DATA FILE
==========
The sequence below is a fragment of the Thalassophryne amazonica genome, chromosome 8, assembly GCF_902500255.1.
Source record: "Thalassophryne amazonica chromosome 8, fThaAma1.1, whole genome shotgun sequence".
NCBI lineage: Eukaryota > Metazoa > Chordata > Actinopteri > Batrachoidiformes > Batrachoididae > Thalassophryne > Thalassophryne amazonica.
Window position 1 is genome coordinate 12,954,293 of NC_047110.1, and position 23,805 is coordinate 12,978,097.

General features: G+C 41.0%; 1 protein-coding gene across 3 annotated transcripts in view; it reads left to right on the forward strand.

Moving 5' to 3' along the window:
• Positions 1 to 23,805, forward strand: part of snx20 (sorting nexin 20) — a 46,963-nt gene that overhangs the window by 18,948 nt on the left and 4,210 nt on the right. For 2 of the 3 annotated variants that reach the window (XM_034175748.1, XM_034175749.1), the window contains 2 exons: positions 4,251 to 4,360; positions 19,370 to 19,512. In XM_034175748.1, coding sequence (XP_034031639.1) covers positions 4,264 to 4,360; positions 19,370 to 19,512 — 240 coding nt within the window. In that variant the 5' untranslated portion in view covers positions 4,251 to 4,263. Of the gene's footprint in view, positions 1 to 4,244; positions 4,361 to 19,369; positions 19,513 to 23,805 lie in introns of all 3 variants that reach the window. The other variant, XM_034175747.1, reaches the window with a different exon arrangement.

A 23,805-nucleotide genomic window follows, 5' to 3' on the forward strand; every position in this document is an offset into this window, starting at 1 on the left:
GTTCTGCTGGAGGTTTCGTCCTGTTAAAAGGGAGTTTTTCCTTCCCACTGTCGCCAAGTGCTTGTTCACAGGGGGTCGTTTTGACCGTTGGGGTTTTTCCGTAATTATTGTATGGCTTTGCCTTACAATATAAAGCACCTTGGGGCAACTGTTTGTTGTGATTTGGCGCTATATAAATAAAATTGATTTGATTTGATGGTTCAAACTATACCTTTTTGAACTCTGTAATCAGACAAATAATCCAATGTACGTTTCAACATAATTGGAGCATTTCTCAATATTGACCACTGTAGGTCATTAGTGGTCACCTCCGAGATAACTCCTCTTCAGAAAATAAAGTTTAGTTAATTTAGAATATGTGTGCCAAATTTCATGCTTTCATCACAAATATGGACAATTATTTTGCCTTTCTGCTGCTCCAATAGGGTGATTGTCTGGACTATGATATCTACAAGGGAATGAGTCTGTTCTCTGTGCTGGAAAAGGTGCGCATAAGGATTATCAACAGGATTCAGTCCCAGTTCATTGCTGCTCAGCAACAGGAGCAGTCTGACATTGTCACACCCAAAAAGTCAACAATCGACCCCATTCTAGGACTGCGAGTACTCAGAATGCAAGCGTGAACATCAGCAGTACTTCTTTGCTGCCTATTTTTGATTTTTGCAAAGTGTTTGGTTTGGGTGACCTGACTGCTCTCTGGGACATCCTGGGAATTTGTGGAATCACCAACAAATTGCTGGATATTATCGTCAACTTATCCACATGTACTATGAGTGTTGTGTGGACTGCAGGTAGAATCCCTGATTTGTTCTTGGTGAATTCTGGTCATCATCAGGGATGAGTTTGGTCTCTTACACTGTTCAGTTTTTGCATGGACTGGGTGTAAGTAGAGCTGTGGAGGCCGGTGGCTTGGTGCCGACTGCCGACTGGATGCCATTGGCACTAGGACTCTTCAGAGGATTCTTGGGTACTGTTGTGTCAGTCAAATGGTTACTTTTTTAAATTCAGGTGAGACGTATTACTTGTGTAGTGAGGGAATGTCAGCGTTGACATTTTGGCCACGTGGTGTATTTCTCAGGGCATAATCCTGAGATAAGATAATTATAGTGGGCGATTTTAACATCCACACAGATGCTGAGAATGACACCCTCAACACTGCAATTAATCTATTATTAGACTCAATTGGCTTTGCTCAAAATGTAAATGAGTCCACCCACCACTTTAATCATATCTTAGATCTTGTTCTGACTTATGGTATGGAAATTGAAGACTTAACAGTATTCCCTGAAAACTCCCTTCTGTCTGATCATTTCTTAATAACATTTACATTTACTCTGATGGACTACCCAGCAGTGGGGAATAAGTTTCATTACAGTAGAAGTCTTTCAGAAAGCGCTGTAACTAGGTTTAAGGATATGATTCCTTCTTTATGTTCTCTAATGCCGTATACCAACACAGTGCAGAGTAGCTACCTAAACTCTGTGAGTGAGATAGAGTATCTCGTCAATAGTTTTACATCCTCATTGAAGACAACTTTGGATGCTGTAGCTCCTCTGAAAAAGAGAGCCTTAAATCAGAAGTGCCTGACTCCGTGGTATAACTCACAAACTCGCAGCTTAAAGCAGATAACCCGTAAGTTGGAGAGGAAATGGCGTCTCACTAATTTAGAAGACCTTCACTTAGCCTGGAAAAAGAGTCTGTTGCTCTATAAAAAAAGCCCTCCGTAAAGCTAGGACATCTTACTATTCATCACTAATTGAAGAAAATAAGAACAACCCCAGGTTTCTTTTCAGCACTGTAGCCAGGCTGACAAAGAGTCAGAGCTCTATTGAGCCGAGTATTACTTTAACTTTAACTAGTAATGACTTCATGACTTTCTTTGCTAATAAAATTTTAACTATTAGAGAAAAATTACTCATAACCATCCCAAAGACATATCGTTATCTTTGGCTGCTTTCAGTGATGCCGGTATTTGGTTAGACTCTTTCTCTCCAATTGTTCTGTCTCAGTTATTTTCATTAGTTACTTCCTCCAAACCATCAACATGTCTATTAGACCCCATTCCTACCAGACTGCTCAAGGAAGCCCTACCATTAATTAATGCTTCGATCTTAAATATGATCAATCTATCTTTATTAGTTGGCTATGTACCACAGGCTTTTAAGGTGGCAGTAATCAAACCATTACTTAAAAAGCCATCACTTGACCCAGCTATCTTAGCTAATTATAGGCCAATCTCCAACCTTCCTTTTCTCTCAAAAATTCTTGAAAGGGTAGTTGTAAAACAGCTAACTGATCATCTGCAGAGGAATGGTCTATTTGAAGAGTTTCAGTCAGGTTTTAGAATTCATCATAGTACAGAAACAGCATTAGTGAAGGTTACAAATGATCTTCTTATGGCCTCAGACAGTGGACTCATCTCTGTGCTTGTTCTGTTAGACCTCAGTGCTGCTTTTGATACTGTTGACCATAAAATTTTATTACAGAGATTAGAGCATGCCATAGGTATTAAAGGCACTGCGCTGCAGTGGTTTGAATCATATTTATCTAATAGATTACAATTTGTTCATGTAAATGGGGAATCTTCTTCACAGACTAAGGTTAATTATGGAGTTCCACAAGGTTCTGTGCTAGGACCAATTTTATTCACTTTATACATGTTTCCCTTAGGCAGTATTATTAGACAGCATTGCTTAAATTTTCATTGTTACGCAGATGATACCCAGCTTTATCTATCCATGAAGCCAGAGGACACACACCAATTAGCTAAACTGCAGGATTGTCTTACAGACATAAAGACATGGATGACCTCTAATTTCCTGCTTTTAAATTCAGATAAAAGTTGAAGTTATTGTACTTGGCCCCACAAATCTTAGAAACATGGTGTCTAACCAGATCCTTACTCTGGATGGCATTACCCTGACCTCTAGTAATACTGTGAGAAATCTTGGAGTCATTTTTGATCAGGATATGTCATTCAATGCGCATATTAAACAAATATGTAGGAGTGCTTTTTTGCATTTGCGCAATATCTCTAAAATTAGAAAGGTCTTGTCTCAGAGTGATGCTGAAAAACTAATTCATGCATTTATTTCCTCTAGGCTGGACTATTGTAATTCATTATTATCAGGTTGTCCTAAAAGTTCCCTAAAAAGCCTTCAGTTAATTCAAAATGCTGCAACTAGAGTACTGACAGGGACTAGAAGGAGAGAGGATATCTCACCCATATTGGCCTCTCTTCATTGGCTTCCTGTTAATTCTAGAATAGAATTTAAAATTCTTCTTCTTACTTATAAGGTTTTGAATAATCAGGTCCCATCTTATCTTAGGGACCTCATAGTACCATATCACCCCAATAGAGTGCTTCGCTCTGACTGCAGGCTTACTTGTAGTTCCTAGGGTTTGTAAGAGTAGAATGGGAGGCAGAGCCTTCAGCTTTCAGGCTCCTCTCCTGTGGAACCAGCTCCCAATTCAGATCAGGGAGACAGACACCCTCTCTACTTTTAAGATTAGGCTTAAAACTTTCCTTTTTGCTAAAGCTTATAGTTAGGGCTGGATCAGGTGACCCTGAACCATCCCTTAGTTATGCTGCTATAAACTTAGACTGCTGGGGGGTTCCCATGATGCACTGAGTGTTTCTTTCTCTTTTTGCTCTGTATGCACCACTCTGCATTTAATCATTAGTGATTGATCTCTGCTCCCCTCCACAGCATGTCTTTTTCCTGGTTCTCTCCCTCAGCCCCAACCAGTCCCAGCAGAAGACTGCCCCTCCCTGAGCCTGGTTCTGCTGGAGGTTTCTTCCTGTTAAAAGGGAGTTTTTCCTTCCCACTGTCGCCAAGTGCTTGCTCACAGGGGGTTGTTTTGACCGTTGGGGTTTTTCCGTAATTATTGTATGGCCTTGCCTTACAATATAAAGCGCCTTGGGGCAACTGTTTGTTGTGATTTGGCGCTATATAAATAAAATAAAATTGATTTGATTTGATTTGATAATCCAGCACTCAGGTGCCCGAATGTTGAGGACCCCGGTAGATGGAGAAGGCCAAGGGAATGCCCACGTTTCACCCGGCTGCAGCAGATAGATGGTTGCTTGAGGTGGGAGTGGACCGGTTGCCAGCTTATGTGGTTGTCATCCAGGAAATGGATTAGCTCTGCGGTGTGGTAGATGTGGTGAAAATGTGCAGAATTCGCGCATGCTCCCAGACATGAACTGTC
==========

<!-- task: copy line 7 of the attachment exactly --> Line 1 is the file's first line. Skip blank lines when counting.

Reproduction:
• Positions 1 to 23,805, forward strand: part of snx20 (sorting nexin 20) — a 46,963-nt gene that overhangs the window by 18,948 nt on the left and 4,210 nt on the right. For 2 of the 3 annotated variants that reach the window (XM_034175748.1, XM_034175749.1), the window contains 2 exons: positions 4,251 to 4,360; positions 19,370 to 19,512. In XM_034175748.1, coding sequence (XP_034031639.1) covers positions 4,264 to 4,360; positions 19,370 to 19,512 — 240 coding nt within the window. In that variant the 5' untranslated portion in view covers positions 4,251 to 4,263. Of the gene's footprint in view, positions 1 to 4,244; positions 4,361 to 19,369; positions 19,513 to 23,805 lie in introns of all 3 variants that reach the window. The other variant, XM_034175747.1, reaches the window with a different exon arrangement.